Japan in Spring: Embracing the Season of Renewal

Two geishas wearing traditional Japanese kimono among Sensoji Temple in Asakusa Tokyo, Japan.

March marks the beginning of springtime in Japan, which lasts until the end of May. The first month of spring (March) is a period of celebrations and festivities for Japanese people, thanks to the sense of renewal that permeates the country. You can’t blame them for feeling that way. Even nature displays signs of revitalization when March comes calling.

As the winter snow begins to melt away, the weather in Japan becomes warmer. Evenings are cool but not freezing, and afternoons are warm but not humid. Even on sunny days, the low humidity allows people to spend as much time outdoors as they like.

Mid to late March also marks the period of cherry blossoms or sakura, when cherry trees in Japan start to approach full bloom. Indigenous people and tourists from all over the world visit parks and riversides to view these flowers, enjoy picnics, and take pictures. The practice is called hanami and is common during the cherry blossom season and the festivals that come with it.


March Festivals in Japan: A Vibrant Tapestry of Culture and Tradition

If you visit Japan in March, it’s highly unlikely that you’ll run out of festivities. There are enough celebrations and national holidays to keep you outdoors throughout your stay. Below are the diverse array of festivals and events held across Japan in March.

1. Hinamatsuri

Hina Festival of Japanese traditional events

Girl’s Day or the Doll Festival of March 3, is one of the most important Japanese holidays of the year. Households celebrate it in private by holding doll displays, praying, and eating traditional dishes.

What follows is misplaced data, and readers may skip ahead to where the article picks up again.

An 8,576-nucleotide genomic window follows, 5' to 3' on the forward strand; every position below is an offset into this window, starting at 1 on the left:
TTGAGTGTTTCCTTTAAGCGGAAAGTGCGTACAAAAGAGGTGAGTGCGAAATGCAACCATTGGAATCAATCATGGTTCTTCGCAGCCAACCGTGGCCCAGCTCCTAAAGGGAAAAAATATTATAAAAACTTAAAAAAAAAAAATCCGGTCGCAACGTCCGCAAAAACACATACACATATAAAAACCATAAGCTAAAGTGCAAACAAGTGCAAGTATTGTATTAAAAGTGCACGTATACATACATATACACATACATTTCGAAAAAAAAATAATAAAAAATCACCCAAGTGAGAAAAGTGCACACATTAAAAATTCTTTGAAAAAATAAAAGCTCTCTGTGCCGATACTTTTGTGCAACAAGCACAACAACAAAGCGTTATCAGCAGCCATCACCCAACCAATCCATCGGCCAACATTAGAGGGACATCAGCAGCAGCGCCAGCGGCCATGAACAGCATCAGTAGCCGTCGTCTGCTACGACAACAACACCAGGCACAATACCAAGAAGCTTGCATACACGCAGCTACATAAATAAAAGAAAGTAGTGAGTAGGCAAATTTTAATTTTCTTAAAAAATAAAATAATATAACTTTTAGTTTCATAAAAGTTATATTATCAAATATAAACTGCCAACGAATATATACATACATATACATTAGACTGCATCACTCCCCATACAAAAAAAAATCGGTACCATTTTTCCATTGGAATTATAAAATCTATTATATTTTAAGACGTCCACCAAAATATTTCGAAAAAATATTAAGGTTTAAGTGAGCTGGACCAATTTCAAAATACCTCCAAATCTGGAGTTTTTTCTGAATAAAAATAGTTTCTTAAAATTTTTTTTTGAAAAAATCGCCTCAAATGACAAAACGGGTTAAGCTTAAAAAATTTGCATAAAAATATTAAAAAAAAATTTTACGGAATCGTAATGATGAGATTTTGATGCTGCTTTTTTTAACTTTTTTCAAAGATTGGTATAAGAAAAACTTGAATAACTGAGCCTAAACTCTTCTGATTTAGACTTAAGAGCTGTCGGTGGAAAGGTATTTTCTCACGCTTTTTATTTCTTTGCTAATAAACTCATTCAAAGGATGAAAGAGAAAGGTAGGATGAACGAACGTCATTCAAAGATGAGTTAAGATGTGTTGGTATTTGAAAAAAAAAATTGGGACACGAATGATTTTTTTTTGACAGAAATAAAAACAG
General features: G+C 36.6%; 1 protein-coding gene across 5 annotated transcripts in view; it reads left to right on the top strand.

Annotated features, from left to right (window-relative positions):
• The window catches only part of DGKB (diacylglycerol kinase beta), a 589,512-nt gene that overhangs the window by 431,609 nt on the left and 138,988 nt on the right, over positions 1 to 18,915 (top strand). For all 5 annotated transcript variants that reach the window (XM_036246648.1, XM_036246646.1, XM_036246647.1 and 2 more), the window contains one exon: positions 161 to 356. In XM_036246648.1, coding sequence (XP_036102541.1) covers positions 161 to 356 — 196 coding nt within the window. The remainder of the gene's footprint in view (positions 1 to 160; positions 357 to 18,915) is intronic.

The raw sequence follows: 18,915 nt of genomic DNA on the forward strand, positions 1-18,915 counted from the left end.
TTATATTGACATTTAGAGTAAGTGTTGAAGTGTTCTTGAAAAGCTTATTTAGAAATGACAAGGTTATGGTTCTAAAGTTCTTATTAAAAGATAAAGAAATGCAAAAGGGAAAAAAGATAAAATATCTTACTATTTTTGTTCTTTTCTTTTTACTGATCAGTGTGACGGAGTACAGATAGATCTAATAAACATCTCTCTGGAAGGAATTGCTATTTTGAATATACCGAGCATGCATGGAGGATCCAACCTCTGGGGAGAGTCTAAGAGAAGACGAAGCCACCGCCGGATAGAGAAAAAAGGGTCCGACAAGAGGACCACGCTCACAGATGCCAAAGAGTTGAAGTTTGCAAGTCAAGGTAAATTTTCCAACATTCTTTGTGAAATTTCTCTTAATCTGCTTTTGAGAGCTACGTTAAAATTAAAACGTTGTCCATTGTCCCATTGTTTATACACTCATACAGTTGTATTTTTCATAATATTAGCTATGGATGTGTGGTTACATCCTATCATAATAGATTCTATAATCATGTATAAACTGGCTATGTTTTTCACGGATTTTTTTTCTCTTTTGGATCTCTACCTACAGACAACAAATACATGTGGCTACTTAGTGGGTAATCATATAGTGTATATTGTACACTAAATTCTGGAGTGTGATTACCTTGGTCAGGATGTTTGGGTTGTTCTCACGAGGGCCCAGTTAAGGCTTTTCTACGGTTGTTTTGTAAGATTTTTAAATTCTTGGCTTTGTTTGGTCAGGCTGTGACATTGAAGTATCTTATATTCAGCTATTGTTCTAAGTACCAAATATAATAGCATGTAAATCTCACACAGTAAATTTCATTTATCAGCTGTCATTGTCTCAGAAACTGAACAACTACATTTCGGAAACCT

2. Cherry Blossom Festivals

Tourists stroll in a temporary street market and stop by traditional snack stalls (Yatai) under cherry blossom trees that are lighted up at dusk in the Sakura Matsuri Festival, in Ogaki, Gifu, Japan

Every year, millions of people gather at various hanami spots to view sakura, the embodiment of spring in Japan. Hanami parties involve games, picnics, long strolls, and boat rides during the day or night.

3. Yudate no Shishimai Festivals


close up of shishimai costume


Lion dance festivals happen in Shizuoka Prefecture. Hakone and Gotemba are the only two towns where you can see this cultural treasure. Someone dressed in a traditional lion costume dances and sprinkles hot water from a large cauldron while praying for the crowd.

4. Mount Takao Fire Walking Festival

Mt. Takao Fire-Walking Festival

On March 10 at Mount Takao, you can see people walking on fire live. This is part of a ritual to honor mountain monks in the area. The mountain is also a popular hiking spot.

5. Jindaiji Temple Daruma Festival

Daruma figures in Rey, white and gold on display in a tourist shop in Tokyo near Jindaiji temple

A daruma is a paper-mache Japanese doll believed to bring good luck. There are several daruma festivals in Japan, but the one at Jindaiji Temple starts on March 3 and ends on March 4. Feel free to buy some of the colorful daruma to carry with you as a souvenir.

Taste of Spring: Hinamatsuri Treats and Delicacies

And now for a taste of the festival's gastronomic delights. Let’s explore the culinary delights associated with Hinamatsuri:

Hina arare: miniature and multi-colored crackers made from soy sauce-flavored rice. Common colors are pink, white, yellow, and green.

Hina arare of traditional Japanese sweets

Chirashizushi: a type of sushi. It consists of a rice bowl or bento box with a raw seafood topping.

Seafood sushi, chirashizushi

Hishi mochi: diamond-shaped rice cakes made with red, green, and white layers of Japanese sweets.

Festival of Japanese girls. Pink, white and green mochi diamond. Doll festival of Japan.
Sakura mochi: glutinous rice cake with anko (sweet red bean paste) filling. It’s wrapped in a pickled sakura leaf.

Sakura Mochi

Ichigo daifuku: strawberries wrapped in anko and glutinous rice cake.

Strawberry daifuku. Is a soft rice cake stuffed with sweet bean paste and a strawberry.